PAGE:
Think about where you'll live during and after the divorce. Will one of you keep the family home, or will it be sold? If you're considering moving, factor in the cost of rent or a new mortgage. Also think about the potential impact on any minor children involved.

Florida’s residency requirements

The state of Florida must have jurisdiction over your divorce, and in order for this to be legally possible, you must meet the state's residency requirements. One spouse (or both) must have been a resident of the state for no less than six months prior to filing a Petition for Dissolution of Marriage. This means you or your spouse must have lived in Florida for at least half a year before initiating the divorce process.

While this might seem straightforward, it's important to understand what constitutes residency. Generally, a person is considered a resident if they have maintained a permanent home in Florida. This could be proven through various means such as a Florida driver’s license, voter registration card, or a sworn affidavit from a third party.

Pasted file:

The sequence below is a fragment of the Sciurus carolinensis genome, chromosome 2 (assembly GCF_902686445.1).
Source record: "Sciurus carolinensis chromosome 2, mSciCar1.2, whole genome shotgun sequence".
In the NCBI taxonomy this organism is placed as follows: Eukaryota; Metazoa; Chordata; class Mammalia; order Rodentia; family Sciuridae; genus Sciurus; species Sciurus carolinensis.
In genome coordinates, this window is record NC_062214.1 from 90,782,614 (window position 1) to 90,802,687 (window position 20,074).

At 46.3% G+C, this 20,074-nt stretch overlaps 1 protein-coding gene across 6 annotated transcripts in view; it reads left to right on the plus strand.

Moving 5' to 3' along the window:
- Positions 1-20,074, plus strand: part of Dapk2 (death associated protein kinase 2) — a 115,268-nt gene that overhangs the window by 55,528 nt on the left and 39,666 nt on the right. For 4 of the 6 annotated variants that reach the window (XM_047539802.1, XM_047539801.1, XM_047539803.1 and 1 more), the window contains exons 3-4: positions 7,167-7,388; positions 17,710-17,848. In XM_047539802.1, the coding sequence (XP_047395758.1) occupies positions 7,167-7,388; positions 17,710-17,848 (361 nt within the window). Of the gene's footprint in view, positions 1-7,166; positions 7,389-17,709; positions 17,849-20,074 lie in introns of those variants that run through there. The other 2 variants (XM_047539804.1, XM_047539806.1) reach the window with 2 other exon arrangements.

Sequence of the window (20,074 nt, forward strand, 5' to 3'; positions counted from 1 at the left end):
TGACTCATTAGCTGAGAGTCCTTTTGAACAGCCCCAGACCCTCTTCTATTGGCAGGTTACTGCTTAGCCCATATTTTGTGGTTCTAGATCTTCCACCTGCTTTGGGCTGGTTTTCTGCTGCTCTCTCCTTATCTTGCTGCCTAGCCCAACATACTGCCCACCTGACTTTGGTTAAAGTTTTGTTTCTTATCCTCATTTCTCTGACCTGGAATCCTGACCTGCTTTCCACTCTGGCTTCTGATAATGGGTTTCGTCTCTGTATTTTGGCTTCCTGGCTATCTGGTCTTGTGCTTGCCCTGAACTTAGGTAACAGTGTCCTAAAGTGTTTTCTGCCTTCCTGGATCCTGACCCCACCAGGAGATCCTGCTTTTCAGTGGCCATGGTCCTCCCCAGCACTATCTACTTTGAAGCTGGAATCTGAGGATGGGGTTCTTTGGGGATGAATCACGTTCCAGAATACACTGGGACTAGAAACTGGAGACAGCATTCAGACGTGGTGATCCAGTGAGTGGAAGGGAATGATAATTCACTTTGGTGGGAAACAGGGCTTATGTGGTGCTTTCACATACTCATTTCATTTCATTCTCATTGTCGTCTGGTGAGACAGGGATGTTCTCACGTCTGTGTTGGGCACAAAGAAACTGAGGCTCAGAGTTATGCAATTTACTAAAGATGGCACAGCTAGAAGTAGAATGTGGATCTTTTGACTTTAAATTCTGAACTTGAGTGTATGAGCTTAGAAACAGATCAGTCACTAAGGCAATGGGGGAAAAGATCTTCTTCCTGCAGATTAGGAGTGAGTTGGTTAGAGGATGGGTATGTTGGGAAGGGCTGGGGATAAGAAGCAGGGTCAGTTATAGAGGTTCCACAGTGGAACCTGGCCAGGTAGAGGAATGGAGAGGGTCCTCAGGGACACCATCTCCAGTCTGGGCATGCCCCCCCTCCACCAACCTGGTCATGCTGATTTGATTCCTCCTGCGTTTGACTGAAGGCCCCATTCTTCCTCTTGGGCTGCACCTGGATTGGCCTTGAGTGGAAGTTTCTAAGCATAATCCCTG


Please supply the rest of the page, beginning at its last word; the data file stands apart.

Gathering your financial information

When preparing for divorce, understanding your financial situation is critical. Here's a detailed look at the key areas you should focus on:

Income sources

This includes not only your regular salary or wages but also any other financial resources: bonuses, commissions, rental income, dividends, and alimony or child support from a previous marriage are some examples. If you own a business, income from that should also be considered.